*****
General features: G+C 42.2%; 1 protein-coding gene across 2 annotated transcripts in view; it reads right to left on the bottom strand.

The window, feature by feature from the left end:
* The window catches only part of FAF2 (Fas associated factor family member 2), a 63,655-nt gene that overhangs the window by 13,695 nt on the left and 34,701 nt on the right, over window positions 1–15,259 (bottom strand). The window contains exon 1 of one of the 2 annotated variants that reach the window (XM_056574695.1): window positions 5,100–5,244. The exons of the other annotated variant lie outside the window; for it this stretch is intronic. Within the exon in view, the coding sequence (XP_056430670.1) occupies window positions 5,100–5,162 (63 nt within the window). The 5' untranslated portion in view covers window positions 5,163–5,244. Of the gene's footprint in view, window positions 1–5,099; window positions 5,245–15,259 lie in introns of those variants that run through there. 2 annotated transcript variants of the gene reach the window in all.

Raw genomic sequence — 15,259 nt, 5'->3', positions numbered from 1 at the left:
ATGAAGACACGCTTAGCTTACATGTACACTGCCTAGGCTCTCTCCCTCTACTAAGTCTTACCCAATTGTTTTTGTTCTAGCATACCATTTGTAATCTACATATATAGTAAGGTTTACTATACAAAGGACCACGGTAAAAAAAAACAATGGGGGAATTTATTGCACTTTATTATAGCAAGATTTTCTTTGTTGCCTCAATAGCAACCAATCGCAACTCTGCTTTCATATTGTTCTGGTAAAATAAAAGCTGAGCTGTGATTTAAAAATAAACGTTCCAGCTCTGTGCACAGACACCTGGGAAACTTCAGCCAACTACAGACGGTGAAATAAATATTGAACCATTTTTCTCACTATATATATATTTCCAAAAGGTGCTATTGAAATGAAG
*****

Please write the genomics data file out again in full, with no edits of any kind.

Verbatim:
General features: G+C 42.2%; 1 protein-coding gene across 2 annotated transcripts in view; it reads right to left on the bottom strand.

The window, feature by feature from the left end:
* The window catches only part of FAF2 (Fas associated factor family member 2), a 63,655-nt gene that overhangs the window by 13,695 nt on the left and 34,701 nt on the right, over window positions 1–15,259 (bottom strand). The window contains exon 1 of one of the 2 annotated variants that reach the window (XM_056574695.1): window positions 5,100–5,244. The exons of the other annotated variant lie outside the window; for it this stretch is intronic. Within the exon in view, the coding sequence (XP_056430670.1) occupies window positions 5,100–5,162 (63 nt within the window). The 5' untranslated portion in view covers window positions 5,163–5,244. Of the gene's footprint in view, window positions 1–5,099; window positions 5,245–15,259 lie in introns of those variants that run through there. 2 annotated transcript variants of the gene reach the window in all.

Raw genomic sequence — 15,259 nt, 5'->3', positions numbered from 1 at the left:
ATGAAGACACGCTTAGCTTACATGTACACTGCCTAGGCTCTCTCCCTCTACTAAGTCTTACCCAATTGTTTTTGTTCTAGCATACCATTTGTAATCTACATATATAGTAAGGTTTACTATACAAAGGACCACGGTAAAAAAAAACAATGGGGGAATTTATTGCACTTTATTATAGCAAGATTTTCTTTGTTGCCTCAATAGCAACCAATCGCAACTCTGCTTTCATATTGTTCTGGTAAAATAAAAGCTGAGCTGTGATTTAAAAATAAACGTTCCAGCTCTGTGCACAGACACCTGGGAAACTTCAGCCAACTACAGACGGTGAAATAAATATTGAACCATTTTTCTCACTATATATATATTTCCAAAAGGTGCTATTGAAATGAAG